The United States can learn from Portugal’s experience. Decriminalization of personal drug possession, so long as the amounts defined as personal use are sufficient, can help reduce criminal justice system backlog and prison overcrowding. If drug offenses are removed from the criminal justice system, like in Portugal, then the stigma surrounding addiction will begin to erode. Resources that were previously used for apprehending and prosecuting those who use drugs could be used to bolster harm reduction, prevention, and treatment services. In Portugal, investment in this infrastructure has shown to be an effective means of reducing drug-related health consequences.

The implementation of the Affordable Care Act provides states with incentive for decriminalization by requiring that health plans cover addiction and mental health services. Because offenders would only be able to access these services outside of incarceration, states may want to consider alternatives to jail or prison sentences for drug offenses, including decriminalization.

How Decriminalization in Portugal Works

Towards the end of the last millennium, Portugal recognized barriers to treatment caused by criminalization prevented an effective approach to drug use and related consequences. As a result, the government implemented a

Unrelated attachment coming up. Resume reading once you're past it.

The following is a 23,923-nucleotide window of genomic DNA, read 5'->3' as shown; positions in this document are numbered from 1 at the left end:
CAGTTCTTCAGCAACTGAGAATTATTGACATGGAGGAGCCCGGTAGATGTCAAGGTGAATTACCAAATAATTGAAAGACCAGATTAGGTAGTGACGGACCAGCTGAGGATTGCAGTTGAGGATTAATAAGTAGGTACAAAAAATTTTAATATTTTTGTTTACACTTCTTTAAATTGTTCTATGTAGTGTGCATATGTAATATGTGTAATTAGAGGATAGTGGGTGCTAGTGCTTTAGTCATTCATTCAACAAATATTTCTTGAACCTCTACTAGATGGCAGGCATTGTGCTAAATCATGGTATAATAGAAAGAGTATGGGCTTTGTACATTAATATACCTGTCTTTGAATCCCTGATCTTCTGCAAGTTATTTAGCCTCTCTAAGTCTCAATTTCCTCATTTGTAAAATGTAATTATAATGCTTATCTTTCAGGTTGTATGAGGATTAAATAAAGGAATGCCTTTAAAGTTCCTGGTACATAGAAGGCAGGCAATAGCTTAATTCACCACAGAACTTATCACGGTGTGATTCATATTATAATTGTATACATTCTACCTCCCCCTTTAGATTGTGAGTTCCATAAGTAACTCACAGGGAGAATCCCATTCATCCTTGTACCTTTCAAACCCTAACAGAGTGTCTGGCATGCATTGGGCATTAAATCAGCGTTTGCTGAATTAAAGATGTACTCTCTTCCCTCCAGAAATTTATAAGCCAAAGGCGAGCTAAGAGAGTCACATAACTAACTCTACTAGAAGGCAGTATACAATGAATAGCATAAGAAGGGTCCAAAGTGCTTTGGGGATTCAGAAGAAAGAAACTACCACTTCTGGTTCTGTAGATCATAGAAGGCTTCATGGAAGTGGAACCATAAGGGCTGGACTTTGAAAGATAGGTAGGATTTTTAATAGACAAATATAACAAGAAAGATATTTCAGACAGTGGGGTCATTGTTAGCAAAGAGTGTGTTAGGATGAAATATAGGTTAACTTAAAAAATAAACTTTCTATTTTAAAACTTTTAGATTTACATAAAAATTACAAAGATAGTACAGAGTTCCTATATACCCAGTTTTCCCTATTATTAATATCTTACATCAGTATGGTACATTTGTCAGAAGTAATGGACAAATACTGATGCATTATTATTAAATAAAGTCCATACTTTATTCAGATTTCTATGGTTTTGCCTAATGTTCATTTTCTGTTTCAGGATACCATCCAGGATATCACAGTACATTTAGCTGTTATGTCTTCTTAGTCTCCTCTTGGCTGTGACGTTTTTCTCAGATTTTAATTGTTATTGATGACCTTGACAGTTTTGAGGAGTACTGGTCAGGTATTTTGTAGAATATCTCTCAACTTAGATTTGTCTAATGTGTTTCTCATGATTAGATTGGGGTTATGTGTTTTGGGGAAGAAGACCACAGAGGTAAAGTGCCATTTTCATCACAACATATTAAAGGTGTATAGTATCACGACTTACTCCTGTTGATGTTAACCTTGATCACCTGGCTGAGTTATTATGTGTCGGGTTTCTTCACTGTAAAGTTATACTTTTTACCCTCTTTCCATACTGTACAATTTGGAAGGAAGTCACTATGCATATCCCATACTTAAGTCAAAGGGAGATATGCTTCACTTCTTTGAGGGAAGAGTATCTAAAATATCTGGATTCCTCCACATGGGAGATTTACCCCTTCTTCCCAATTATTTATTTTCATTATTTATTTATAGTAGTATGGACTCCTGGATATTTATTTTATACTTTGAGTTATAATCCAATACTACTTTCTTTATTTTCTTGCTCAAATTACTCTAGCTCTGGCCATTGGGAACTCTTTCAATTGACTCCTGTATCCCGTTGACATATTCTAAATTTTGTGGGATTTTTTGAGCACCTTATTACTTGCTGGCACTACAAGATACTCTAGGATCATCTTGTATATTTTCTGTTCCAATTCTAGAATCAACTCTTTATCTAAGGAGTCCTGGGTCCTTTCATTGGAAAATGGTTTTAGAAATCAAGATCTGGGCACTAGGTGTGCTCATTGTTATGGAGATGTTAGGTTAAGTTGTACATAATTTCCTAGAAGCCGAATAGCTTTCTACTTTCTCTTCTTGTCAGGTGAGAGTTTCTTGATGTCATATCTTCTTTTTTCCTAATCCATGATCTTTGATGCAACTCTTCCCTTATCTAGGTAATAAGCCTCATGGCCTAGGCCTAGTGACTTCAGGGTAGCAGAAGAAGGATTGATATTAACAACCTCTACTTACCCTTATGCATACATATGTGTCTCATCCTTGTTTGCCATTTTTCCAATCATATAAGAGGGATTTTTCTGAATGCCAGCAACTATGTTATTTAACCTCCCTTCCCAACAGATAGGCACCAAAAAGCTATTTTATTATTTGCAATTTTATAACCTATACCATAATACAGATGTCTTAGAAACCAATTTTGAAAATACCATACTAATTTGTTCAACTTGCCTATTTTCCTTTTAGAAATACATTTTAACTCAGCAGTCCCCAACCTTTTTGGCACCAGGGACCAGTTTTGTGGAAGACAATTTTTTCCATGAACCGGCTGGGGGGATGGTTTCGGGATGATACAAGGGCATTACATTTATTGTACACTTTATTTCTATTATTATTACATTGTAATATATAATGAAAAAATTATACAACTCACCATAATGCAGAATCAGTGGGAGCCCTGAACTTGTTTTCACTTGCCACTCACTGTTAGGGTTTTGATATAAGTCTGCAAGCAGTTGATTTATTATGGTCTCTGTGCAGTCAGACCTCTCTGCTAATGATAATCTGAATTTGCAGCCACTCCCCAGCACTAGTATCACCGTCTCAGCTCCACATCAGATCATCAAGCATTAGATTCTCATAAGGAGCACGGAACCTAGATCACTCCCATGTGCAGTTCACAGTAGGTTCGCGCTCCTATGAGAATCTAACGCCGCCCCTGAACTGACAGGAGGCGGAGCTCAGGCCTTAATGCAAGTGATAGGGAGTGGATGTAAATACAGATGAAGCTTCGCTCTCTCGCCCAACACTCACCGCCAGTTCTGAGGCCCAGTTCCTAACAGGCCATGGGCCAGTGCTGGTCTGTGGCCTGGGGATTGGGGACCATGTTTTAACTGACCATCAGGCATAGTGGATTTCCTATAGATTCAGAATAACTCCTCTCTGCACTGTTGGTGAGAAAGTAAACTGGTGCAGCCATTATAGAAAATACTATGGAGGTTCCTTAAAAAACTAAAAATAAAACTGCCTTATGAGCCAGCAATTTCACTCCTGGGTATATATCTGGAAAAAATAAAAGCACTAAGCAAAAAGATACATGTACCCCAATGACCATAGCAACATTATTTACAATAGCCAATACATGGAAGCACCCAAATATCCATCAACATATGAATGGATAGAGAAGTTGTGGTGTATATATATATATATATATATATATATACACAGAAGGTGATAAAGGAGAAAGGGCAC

strategy based on principles of harm reduction, prevention, and reintegration of drug users into society.

A key component of the policy is the decriminalization of the personal use and possession of all drugs. Instead of criminal penalties, a person caught with a quantity of drugs that does not exceed a personal supply will be referred to a Commission

Countries with the Most Number of Prisoners (in thousands)

The criminal justice system has also benefited. The total number of criminal drug offenses has decreased by nearly two-thirds, allowing police to focus on more serious drug offenses. The reduction in criminal sentences for drug offenses also contributed to a reduction in prison overcrowding (from 199 to 101.5 per 100 prison spaces between 2001 and 2005). The number of offenses committed under the influence of drugs or to fund consumption decreased by over 50 percent between 1999 an 2008.

  • Conclusions
  • Decriminalization should be guided by principles of public health and harm
  • reduction
  • Decriminalization can reduce stigma associated with drug use and encourage
  • individuals to seek treatment
  • Appropriate funding should be allocated for harm reduction and treatment
  • capacity
  • Each country considering decriminalization will face uniquechallenges
  • With the Affordable Care Act, the United States is in a position to radically